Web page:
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5 Challenges Facing Public Transit (and How 2,000 People in SF Are Working This Week to Solve Them)

Monday, October 5, 2015

Muni train at Church & Duboce

Improving Muni means focusing on the future and addressing key challenges facing public transit.

This week more than 2,000 public transportation professionals from around the country are gathering in San Francisco for four days of collaboration, education and innovation. What’s bringing them together? It’s the American Public Transportation Association’s Annual Meeting, one of the key conferences for transit service providers representing states, cities and regions big and small.

Leaders like U.S. Department of Transportation Secretary Anthony Foxx and our own Director of Transportation Ed Reiskin will join representatives from the public and private sectors for conversations about moving public transit forward in America.

The conference is open to registered attendees only, but we wanted to give you a glimpse at some of the hot topics for the thousands participating this week at the Hilton Union Square.

These five main themes reflect major challenges and goals facing public transportation today:

1.Safety and security

Preparing for emergencies. Reducing crime. Designing streets in support of safe, efficient transit. Supporting bicycling and walking to transit. These and other topics are critical issues for public transit professionals focused on putting safety first.

2.Resource advocacy

Every $1 invested in public transportation generates $4 in economic returns. And yet funding for public transit is constrained, with an estimated $24 billion funding shortfall nationwide. At the APTA Annual Meeting, transit professionals will discuss a range of solutions for funding much-needed projects, from local ballot measures to public-private partnerships, from regional coordination to lessons from abroad.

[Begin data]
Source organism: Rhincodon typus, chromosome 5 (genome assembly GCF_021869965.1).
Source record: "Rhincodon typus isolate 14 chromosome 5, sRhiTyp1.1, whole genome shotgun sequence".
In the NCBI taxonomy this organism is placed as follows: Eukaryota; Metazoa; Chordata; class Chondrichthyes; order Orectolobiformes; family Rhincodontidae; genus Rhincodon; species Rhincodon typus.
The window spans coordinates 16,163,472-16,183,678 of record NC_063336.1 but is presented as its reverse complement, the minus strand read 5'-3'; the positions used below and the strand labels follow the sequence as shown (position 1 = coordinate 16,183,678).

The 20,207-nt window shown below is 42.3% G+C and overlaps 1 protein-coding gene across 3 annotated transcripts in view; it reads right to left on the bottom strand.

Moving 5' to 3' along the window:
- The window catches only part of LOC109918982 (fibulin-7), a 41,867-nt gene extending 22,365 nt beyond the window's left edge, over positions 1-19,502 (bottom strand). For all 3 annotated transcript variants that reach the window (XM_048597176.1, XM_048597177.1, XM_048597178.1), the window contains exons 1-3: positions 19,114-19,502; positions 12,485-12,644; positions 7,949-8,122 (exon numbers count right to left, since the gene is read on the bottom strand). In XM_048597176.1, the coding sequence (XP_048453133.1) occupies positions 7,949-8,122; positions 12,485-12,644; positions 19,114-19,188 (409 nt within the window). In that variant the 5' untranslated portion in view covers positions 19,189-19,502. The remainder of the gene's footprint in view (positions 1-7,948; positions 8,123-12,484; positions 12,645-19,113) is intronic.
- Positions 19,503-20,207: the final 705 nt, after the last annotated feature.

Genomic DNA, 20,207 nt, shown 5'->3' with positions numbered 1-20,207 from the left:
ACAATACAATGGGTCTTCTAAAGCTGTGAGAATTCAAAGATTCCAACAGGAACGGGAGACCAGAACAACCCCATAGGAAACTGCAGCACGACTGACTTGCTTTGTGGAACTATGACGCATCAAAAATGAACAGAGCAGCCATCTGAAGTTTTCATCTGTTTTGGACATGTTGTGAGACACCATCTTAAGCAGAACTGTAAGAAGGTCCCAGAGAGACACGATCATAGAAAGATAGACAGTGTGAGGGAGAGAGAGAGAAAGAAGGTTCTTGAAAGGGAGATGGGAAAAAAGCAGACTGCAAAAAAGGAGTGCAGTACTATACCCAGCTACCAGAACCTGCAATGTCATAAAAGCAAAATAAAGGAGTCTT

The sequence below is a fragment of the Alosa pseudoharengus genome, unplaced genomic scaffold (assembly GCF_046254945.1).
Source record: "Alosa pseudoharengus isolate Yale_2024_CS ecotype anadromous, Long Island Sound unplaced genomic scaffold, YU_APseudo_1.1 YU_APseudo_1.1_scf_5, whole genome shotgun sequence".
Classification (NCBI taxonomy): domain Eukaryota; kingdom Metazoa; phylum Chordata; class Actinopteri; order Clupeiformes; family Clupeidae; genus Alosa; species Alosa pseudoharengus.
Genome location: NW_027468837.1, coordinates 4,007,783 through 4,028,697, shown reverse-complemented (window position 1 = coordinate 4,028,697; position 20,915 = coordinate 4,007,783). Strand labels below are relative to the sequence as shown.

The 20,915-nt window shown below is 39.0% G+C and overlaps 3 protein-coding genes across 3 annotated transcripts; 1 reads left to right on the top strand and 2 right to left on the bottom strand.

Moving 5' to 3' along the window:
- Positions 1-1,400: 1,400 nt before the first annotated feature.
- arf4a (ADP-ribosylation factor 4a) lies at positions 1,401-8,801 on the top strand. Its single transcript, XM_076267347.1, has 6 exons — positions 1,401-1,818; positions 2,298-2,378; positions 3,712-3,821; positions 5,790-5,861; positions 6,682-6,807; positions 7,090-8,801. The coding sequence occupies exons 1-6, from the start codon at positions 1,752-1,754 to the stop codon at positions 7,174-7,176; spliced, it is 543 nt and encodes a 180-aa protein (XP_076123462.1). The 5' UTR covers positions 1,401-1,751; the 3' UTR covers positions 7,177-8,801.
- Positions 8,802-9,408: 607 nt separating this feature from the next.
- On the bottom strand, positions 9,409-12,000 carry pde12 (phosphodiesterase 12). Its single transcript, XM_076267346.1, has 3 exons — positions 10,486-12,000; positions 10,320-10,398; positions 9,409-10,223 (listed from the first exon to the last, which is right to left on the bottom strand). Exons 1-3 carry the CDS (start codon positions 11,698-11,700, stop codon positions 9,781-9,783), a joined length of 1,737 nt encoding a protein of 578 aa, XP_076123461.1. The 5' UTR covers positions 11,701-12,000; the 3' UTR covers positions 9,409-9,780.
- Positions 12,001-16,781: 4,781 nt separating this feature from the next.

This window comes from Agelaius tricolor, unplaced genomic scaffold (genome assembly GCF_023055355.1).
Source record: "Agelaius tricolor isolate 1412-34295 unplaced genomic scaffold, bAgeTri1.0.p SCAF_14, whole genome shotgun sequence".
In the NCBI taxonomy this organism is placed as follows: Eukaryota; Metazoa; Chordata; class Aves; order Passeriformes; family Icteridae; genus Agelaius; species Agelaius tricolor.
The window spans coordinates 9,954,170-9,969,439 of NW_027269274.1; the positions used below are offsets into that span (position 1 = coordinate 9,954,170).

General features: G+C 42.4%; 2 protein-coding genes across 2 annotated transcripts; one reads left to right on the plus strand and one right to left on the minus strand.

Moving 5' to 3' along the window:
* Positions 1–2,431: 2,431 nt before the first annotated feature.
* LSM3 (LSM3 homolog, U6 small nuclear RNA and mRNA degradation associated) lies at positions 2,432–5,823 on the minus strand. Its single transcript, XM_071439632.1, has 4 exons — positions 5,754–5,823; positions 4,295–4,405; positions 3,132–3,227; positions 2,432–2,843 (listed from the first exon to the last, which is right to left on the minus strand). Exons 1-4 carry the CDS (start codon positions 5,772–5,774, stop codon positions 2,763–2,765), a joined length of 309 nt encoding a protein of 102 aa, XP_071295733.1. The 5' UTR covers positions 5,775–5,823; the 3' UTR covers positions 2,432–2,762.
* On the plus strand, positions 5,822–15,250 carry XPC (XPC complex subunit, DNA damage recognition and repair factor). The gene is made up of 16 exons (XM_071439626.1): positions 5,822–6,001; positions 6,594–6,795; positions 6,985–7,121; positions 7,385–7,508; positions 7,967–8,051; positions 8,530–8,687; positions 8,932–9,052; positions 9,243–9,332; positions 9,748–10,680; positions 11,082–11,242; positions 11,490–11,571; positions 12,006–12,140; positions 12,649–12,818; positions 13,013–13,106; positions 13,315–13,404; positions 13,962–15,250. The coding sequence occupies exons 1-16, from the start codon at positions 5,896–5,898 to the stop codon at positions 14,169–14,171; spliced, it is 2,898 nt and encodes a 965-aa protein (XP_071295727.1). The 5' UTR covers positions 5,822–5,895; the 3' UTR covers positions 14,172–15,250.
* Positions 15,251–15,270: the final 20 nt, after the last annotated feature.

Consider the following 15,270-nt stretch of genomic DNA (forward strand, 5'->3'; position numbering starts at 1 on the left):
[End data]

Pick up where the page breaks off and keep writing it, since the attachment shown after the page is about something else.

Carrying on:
3.Demographic shifts

Travel habits are changing and more people are choosing public transit to get around, with big shifts especially among Millennials and Baby Boomers. Creating public transit that works for the future means understanding how expectations, preferences and abilities are changing.

4.Technological innovation

Technological innovation is allowing for new travel options—and changing people’s expectations for getting around. Public transportation providers are working together to face the challenges and harness the opportunities of these new technologies, including everything from mobile ticketing to bike sharing to real-time data collection and analysis.

5.Workforce development

With a wave of retirements in the near future and an ongoing shift toward technology and customer service, it’s imperative to attract and retain young professionals to public transportation. Conference attendees will share best practices for ensuring the success of this growing workforce by nurturing the leaders of tomorrow.